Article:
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Homemade Hummus

Homemade Hummus

Hummus is as ubiquities in an Israeli fridge, or perhaps more so, as ketchup is to an American fridge, yet it wasn’t always so, and in fact the introduction of hummus to the Israeli home is quite recent.

Though Jews from the Levant have always enjoyed hummus it wasn’t an everyday food. To make hummus at home was time consuming and it was relatively expensive to buy.

Throughout history hummus was a food that was considered special and time consuming (before the advent of the food processer). To make the chickpeas and tahini into a spread was a big job. You would get hummus as part of a sandwich and as a street food staple. In Israel a common restaurant would be your neighbourhood ‘hummusia’ a place that serves hummus exclusively.

Then in 1994 Strauss group introduced to Israelis refrigerated salads including hummus – the campaign was simple; hummus Strauss said; was an everywhere, anytime food. In 1999 osem launched their own hummus and salads, and so culture changed and Israelis Jews and Arabs have readymade hummus in their fridges and not just as a street food.

By 2008 more than 8 million brits ate hummus on a regular basis – thank you Claudia Roden!

  • 400 g dried chickpeas
  • 1.5 teaspoon baking soda
  • 2.5 l water
  • 425 ml tahini (light roast)
  • 6 tablespoons freshly squeezed lemon juice
  • 4 cloves garlic, crushed
  • 100 ml ice cold water
  • Salt
  • Good quality olive oil, to serve (optional)

The night before, put the chickpeas in a large bowl and cover them with cold water at least twice their volume. Leave to soak overnight.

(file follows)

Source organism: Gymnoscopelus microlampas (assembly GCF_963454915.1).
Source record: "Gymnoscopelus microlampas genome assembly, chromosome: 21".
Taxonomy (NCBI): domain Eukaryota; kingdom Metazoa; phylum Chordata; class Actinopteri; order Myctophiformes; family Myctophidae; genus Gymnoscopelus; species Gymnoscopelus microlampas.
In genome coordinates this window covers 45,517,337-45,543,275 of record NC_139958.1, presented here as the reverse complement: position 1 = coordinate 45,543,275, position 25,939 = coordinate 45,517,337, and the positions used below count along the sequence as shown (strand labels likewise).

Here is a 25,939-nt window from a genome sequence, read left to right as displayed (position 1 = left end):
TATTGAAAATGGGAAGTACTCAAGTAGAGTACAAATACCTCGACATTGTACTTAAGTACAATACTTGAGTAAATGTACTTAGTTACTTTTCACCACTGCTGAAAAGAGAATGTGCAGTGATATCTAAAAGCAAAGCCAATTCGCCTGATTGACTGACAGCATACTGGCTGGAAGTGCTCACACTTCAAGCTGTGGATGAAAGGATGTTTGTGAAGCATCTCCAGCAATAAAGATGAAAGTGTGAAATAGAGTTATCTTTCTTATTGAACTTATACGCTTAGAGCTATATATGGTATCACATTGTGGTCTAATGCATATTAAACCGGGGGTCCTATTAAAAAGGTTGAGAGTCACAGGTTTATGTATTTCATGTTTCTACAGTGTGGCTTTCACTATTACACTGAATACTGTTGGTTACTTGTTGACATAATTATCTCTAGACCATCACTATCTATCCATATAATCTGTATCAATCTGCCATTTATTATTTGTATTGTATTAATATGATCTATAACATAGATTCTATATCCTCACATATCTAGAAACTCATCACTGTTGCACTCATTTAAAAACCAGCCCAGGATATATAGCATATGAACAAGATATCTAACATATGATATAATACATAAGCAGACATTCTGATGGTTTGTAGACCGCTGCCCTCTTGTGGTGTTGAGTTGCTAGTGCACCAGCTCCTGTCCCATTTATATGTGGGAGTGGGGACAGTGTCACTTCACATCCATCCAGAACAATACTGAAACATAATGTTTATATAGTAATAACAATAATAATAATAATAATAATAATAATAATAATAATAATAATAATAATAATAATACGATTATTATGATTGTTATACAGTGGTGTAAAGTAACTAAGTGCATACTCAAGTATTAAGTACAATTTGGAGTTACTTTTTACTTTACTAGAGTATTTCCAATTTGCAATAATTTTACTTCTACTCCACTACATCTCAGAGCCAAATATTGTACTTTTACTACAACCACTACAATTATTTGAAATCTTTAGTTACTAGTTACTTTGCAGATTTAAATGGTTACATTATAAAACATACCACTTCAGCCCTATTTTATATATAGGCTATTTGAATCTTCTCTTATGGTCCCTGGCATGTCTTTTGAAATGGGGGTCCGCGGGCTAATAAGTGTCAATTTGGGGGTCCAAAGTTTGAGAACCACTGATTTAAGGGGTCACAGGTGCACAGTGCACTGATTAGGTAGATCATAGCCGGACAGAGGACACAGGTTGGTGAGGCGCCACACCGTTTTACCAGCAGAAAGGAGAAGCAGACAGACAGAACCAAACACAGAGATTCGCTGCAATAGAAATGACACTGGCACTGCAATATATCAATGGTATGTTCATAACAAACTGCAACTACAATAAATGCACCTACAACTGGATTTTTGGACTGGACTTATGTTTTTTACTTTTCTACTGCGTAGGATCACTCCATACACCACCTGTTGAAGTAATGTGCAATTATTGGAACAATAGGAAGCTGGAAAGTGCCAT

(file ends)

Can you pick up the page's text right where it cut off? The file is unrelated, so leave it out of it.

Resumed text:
The next day, drain the chickpeas. Place a medium saucepan over high heat and add the drained chickpeas and baking soda. Cook for about three minutes, stirring constantly.

Add the water and bring to a boil. Cook, skimming off any foam and any skins that float to the surface. The chickpeas will need to cook for about 40 minutes, depending on the type and freshness, sometimes even longer.

Once done, they should be very tender, breaking up easily when pressed between your thumb and finger, almost but not quite mushy. Drain the chickpeas.

Place the chickpeas in a food processor add the tahini paste, lemon juice, garlic, and salt to taste. Finally, slowly drizzle in the ice water and allow it to mix for about five minutes, until you get a very smooth and creamy paste.

Transfer the hummus to a bowl, cover the surface with plastic wrap, and let it rest for at least 30 minutes. If not using straightaway, refrigerate until needed. Make sure to take it out of the fridge at least 30 minutes before serving. Optionally, to serve, top with a layer of good quality olive oil. This hummus will keep in the refrigerator for up to three days.